The Richmond Day Reporting Center, which opened in March, is already seeing successes with program participants.
The DRC complements the city’s new 1,032-bed jail and is designed to help overcrowding at the facility. Those who participate in the program are required to undergo behavioral therapy designed to change criminal behavior. Other classes include: employment readiness and career development; community connections, including links to community service providers; adult basic education and GED prep resources and referrals; life skills classes; and drug and alcohol treatment.
Recently, the Richmond Free Press profiled the DRC for an article that originally appeared in the paper’s July 10-12, 2014 issue. You can read it in its entirety below.
New program seeks to keep people out of jail
Grandmother finds hope at Day Reporting Center
By Joey Matthews
RICHMOND — Regina McMackin said prosecutors offered her a choice: Spend 12 months in the Richmond City Jail or spend six months participating in the city’s new Day Reporting Center.
The 66-year-old Sandston resident chose option two — the day center, an alternative to incarceration based in the city’s former Public Safety Building near City Hall.
She said the program has helped her turn her life around.
“I began stealing over hard times, and it became an addiction to me like drugs or anything else,” Ms. McMackin said.
She said the choice of the day center came up as she neared the end of a nine-month sentence for shoplifting she was serving in the Riverside Regional Jail in the Petersburg area.
She said prosecutors told her they would seek to send her to the Richmond Jail for another year on a separate theft charge if she decided against trying the center’s program.
Ms. McMackin said she was hesitant at first.
“When I first came here, I came in with the attitude that they couldn’t do anything to help me,” she said. “I had lost my cars and my house and everything else after I went to jail.”
Since she began reporting to the day center in May, she said she has gained temporary housing, food assistance and new hope for the future.
“Now I see they are about helping people and not about sending them back to jail,” Ms. McMackin said.
She currently volunteers tutoring other clients at the center on Mondays. She said she still reports on Wednesdays, Thursdays and Fridays to meet her program requirements.
The center opened in March and is designed to serve people who are deemed relatively low-risk who are likely to offend again if there is no intervention. Most of those selected have little record of violence.
The center is part of a package of city programs that are aimed at reducing the number of people who must be housed at the jail before trial or who are candidates for diversion after conviction.
The package includes increased use of electronic monitoring, which allows people to remain at home, and release without bond for people deemed likely to come to court.
The whole goal is to prevent overcrowding in the soon-to-open $134.6 million Richmond Justice Center in Shockoe Valley.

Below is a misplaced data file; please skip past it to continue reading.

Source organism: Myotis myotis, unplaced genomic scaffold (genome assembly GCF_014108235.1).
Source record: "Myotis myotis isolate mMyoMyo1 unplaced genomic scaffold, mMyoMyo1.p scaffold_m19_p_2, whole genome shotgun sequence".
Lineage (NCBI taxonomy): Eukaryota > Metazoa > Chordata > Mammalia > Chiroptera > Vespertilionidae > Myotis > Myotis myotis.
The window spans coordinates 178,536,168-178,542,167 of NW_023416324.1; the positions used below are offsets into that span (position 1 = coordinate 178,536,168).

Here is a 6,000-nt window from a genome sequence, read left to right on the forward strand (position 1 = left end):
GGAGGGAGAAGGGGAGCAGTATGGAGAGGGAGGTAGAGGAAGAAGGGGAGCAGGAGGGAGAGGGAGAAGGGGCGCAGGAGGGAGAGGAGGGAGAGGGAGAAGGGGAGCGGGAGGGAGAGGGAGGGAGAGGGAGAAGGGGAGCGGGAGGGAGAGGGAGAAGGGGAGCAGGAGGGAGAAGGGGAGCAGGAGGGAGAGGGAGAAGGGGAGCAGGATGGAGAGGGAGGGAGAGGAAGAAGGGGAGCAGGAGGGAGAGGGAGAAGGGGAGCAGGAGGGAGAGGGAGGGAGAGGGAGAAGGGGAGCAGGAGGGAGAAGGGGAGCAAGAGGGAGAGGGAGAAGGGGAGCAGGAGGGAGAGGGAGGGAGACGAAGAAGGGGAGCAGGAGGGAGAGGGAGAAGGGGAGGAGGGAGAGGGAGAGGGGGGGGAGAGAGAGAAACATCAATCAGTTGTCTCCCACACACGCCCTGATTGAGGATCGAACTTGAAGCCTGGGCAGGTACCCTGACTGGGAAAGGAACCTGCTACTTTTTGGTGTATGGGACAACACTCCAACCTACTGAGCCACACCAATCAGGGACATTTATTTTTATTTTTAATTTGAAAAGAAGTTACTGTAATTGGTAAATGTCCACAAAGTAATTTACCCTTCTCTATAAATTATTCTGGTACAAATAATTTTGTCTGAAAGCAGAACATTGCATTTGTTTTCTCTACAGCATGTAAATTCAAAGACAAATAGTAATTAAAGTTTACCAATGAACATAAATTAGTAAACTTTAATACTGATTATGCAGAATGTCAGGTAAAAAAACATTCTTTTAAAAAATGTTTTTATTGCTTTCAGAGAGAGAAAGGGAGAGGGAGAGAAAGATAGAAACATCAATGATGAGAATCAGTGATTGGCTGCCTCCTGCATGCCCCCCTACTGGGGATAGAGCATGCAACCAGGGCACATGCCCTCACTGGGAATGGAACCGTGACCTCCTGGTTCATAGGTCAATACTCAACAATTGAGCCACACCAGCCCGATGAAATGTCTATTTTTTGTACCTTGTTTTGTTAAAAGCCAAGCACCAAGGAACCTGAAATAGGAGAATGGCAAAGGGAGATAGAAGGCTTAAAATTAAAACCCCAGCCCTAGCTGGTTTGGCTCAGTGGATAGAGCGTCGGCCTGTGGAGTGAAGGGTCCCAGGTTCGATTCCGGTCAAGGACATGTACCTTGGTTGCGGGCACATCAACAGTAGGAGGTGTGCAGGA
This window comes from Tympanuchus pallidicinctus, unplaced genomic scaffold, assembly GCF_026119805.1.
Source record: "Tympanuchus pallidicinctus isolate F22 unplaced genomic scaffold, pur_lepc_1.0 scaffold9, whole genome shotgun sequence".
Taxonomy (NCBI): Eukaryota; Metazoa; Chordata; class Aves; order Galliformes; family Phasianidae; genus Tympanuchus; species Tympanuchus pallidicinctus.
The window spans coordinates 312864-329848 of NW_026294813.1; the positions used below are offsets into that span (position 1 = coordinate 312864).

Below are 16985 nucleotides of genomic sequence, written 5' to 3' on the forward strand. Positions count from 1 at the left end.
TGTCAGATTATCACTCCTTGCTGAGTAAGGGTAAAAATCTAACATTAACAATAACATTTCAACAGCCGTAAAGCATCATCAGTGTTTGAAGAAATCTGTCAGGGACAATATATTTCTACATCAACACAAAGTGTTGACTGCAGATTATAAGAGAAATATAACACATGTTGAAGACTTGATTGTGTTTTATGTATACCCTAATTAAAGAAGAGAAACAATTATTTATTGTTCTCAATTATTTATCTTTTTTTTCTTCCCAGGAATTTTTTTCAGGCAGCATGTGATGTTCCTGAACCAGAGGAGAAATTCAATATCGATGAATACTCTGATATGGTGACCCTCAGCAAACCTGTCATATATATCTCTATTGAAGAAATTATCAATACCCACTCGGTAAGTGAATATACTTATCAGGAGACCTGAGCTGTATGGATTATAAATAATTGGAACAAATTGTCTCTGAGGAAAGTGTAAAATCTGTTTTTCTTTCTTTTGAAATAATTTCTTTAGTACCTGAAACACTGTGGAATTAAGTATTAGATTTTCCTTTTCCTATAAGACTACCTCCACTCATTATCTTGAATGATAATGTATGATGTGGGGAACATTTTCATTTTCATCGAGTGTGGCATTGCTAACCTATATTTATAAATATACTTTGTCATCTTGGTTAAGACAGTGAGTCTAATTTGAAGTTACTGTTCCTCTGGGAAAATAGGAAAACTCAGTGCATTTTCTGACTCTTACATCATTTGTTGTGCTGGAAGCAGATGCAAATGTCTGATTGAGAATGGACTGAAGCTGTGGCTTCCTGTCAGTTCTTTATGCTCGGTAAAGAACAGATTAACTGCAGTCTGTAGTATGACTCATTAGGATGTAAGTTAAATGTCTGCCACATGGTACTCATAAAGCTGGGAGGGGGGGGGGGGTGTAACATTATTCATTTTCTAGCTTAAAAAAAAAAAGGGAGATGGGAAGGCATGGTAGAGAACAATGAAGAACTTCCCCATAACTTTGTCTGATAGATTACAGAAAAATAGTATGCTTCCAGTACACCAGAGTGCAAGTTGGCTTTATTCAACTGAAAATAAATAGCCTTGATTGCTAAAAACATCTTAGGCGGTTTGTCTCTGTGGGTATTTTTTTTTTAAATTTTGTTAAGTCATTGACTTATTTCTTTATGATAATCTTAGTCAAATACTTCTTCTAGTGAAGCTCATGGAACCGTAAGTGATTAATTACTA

The new jail has a total of 1,032 general population beds for men and women, plus more than 100 beds for medical, isolation and segregation needs, compared with the 882 in the current jail.
The old jail was chronically overpopulated with an average population of 1,350 inmates.
The city has contracted with GEO, a Florida-based private provider of corrections services, to run the day center.
The contract can extend for up to five years. The city has appropriated $880,000 for the first year of the operation.
The day center now serves about 60 clients and has a capacity of about 150 people, said Stephanie Saucier, 32, the program manager.
She manages the 11-person staff that includes four case managers, one substance abuse counselor, one job development officer and four client services specialists.
Ms. Saucier, a former probation officer in Williamsburg, touts the center as one of the first programs in the state to offer intense therapy aimed at helping people change behaviors that lead them to commit crimes.
Clients also are offered help in job searches, earning a GED and locating housing as well as access to counseling to overcome drug abuse, Ms. Saucier said.
They also are referred to outside agencies for further assistance.
“Some people may come in a little resistant to what we’re trying to do,” Ms. Saucier said, “but after a while, they really take to the program.”
Michael N. Herring, the city’s commonwealth’s attorney, said 10 people have been dismissed from the program so far.
He said reasons for dismissal include not showing up for the program, re-offending while enrolled, becoming unruly or failing drug tests.
Staying on the straight and narrow has been difficult for many offenders sentenced to alternatives to jail.
One example is the Richmond Drug Court. Its data show that just one in four who start the program graduate.
Mr. Herring is among those charged with finding alternatives to incarceration. He’s a big fan of the new day center.
“This is the primary diversionary pathway for people who would have otherwise gotten active jail sentences,” he said. “We try to identify people who would face six- to 12-month sentences and meet the criteria for the program.”
Mr. Herring declined to say how close officials are to whittling down the number of inmates at the Richmond City Jail, but said, “We’re very close to where we want to be.”
Mario Woodard, who oversees the day center for the city’s Department of Justice Services, believes the program is worthwhile.
“This gives people the ability to change the way they think and change their decisions,” said Mr. Woodard, who previously worked for 38 years for the state Department of Corrections.
At the same time, he said the program should “keep the population down in jail and reduce the victimization of others.”
Reprinted with permission.